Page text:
Tuesday, February 10, 2015

Beach Buntings

I have spent a bit of time in the past photographing Snow Bunting along the shores of North Wales. This year I have been fortunate to have two buntings on the 'doorstep' which have taken up their winter residence literally a 2 minutes drive from home. These are birds that have been around the coastline since the autumn and after a short absence reappeared and now seem firmly settled in one area of the beach.

Snow Bunting commonly spend the winter along the coasts having descended from their upland breeding sites to look for seeds that have floated down rivers and end up amongst the seaweed and debris along the tide line. After the winter storms, the local area of sandy beach where they are favouring is covered in debris. Pieces of dried blackened bladderwrack sea weed, assorted bits of human plastic debris, together with empty whelk and dogfish egg cases. All this is set among many shell fragments, particularly cockles and razor-clams, that have been sucked out of the sand by the raging winter seas and smashed against the seawall and its rock and concrete defences. The effect is the resulting debris field actually makes photographing the birds in a relatively clean and attractive setting fairly difficult. It requires some patience and carefully watching to where the birds are moving and waiting for them to appear in small gaps and areas of clean beach between the shore 'junk'.  The task was made slightly easier as during my visits as the local council was digging up the wind blown drifts of sand and dumping it back on the beach. The track marks from the dumper making clean sand ridges which proved to be a useful place to try and photograph the birds when they occasional moved there.

These two birds are particularly approachable and fairly oblivious to people and even free running dogs on this busy beach as they shuffle around the beach in characteristics snow bunting fashion looking for seed fragments. Snow Bunting are often a fairly easy species to photograph as long as you wait and let them come to you, as is the case for the majority of bird species. As with most birds on the ground or water, the best viewpoint is a low one to let your photos reflect their world. In the case of small Snow Bunting this means lying down and getting very close to the sand with your camera. It never ceases to amaze me after one of these sessions how sand seems to permeate into everything no matter how careful you are. I think my car currently has half of the beach in it and is certainly overdue a good clean out.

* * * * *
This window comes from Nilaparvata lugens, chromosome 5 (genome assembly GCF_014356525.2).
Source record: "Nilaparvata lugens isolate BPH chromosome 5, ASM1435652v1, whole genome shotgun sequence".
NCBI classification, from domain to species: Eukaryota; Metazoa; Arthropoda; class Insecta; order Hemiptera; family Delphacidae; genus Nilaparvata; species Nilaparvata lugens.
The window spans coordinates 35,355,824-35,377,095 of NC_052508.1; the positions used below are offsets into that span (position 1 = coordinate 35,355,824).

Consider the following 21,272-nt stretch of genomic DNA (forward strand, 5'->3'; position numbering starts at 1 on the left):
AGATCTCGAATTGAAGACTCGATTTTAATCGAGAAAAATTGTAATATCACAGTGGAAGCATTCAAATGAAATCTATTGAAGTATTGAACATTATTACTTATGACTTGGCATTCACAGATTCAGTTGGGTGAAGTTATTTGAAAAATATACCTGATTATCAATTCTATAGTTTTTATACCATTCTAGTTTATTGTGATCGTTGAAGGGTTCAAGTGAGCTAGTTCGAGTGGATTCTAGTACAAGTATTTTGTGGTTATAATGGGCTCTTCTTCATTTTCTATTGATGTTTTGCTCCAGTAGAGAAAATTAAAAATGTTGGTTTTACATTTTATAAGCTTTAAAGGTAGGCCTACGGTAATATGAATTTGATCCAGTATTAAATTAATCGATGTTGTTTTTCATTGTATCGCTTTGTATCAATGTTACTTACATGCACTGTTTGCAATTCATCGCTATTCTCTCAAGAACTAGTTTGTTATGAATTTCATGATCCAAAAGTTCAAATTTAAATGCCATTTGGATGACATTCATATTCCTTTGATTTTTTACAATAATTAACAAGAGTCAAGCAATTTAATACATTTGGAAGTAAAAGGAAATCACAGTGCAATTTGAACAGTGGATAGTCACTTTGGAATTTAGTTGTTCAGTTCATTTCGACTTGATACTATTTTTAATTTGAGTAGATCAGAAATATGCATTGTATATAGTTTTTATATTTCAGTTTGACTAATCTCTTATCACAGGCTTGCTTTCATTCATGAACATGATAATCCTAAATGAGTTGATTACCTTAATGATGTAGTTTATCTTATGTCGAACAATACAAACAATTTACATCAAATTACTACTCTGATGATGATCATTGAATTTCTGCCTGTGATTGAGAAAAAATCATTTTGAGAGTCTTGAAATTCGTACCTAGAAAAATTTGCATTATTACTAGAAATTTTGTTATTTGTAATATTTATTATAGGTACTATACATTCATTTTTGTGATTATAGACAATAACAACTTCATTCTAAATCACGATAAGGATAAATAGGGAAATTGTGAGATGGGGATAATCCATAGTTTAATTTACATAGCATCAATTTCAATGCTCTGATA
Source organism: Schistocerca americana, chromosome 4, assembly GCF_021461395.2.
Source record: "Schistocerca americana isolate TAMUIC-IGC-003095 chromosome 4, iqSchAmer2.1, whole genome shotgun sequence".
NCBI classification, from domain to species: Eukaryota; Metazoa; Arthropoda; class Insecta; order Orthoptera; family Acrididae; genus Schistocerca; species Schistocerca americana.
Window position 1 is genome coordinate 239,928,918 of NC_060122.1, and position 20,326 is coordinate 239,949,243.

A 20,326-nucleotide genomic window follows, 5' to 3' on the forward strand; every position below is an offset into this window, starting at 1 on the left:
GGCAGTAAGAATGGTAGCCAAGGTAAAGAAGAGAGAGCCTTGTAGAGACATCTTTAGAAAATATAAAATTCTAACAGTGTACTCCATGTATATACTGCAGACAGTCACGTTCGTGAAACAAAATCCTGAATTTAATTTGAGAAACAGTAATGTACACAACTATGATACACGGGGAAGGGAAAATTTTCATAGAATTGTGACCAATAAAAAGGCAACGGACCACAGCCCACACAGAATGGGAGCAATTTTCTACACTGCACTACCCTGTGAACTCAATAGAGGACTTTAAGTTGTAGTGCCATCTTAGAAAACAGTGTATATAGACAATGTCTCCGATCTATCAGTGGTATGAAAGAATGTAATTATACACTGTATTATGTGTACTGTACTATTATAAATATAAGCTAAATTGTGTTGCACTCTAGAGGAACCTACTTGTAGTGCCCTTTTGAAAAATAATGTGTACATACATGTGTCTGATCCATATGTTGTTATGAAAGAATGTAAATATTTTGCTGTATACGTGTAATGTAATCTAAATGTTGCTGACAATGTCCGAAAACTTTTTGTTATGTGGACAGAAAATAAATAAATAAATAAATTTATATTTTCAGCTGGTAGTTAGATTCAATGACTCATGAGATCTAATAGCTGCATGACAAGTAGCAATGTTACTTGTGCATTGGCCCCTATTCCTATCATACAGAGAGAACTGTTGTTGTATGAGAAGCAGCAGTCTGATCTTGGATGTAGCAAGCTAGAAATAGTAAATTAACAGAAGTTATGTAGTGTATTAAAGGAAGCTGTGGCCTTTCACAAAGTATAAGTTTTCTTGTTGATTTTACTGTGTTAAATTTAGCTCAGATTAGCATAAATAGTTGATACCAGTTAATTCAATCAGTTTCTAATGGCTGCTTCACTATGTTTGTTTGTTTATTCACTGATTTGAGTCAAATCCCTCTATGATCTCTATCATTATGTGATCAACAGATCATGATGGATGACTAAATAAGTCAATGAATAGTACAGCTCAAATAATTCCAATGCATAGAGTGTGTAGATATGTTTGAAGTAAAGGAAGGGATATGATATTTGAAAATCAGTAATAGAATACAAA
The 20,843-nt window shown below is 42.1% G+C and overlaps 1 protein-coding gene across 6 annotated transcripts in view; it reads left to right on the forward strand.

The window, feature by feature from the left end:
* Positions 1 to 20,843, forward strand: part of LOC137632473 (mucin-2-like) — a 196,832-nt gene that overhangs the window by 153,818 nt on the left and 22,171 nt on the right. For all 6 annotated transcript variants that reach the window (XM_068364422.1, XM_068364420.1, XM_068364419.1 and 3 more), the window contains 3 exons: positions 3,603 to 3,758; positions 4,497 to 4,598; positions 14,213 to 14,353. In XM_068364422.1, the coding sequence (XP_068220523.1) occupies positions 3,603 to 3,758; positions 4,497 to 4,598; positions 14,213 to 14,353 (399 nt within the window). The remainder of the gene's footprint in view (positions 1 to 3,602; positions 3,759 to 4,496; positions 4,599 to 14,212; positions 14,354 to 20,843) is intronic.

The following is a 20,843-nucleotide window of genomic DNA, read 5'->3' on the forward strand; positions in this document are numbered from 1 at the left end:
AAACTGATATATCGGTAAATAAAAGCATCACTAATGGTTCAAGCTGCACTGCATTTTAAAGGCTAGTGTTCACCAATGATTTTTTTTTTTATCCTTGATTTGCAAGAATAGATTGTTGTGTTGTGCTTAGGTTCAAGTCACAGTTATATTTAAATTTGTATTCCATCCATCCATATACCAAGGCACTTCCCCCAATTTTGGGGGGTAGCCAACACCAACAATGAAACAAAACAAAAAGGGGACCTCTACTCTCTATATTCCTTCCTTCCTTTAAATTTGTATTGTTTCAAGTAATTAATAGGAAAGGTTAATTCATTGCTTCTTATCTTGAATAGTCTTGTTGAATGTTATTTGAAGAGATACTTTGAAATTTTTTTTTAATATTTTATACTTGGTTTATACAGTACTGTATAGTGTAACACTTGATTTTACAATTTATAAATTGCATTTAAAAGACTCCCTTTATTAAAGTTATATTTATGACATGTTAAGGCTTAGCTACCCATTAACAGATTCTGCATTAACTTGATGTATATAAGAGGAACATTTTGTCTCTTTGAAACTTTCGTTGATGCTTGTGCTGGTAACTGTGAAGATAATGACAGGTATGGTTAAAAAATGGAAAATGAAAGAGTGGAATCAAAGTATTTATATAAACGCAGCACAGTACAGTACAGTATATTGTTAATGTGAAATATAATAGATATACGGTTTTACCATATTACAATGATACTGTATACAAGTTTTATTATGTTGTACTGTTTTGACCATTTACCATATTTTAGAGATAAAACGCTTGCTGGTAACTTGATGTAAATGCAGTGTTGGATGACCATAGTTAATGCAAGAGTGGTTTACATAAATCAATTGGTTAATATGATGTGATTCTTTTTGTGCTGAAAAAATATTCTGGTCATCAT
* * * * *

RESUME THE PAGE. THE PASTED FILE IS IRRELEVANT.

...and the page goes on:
The photographs in this post are a selection from two fairly short consecutive morning sessions I spent lying on the beach one weekend recently. It was a very cold experience but fun. Strangely I only seem to ever find myself lying on a beach in the winter. On the first session it took me a while to locate the birds which can be quite difficult to spot. I was wandering along the sea wall scanning the beach and fortunately stopped to suddenly unexpectedly see one of the birds on top of the wall about a metre in front of me. I had almost 'tripped' over it. Since that weekend I have done one more session, which I will show in another post, which was at the end of the day and managed to catch the birds in the last orange glow of light on a sparkling clear winter's day.

Some occasional wing stretches

Currently we have a rare bird on the local marine lake in the shape of a young Laughing Gull from America. This bird is attracting bird watchers and photographers from all over the country. Many of these visitors take the time to look for the two Snow Bunting, after the gull, and so these wonderful little birds are getting a fair bit of attention at the moment. No doubt they are giving delight to most that see them , although I suspect for some they are just another tick on this year's expanding species list. Hopefully they will stay a while longer yet as it will be good to spend a bit more time with them before they head back to the hills for the summer.


Matt Latham said...

Fabulous images, Richard. These are always a great subject. All birds should behave like snow bunts!

Esben Reiersen said...

Briliant shots of this Snow Bunting! I really like the low viewpoint. The light is beautiful and the background is nice and clean. Very good sharpness. This really inspires me.
Well done!
Best regards Esben Reiersen

JR said...

Great shots of this lovely and friendly bird.


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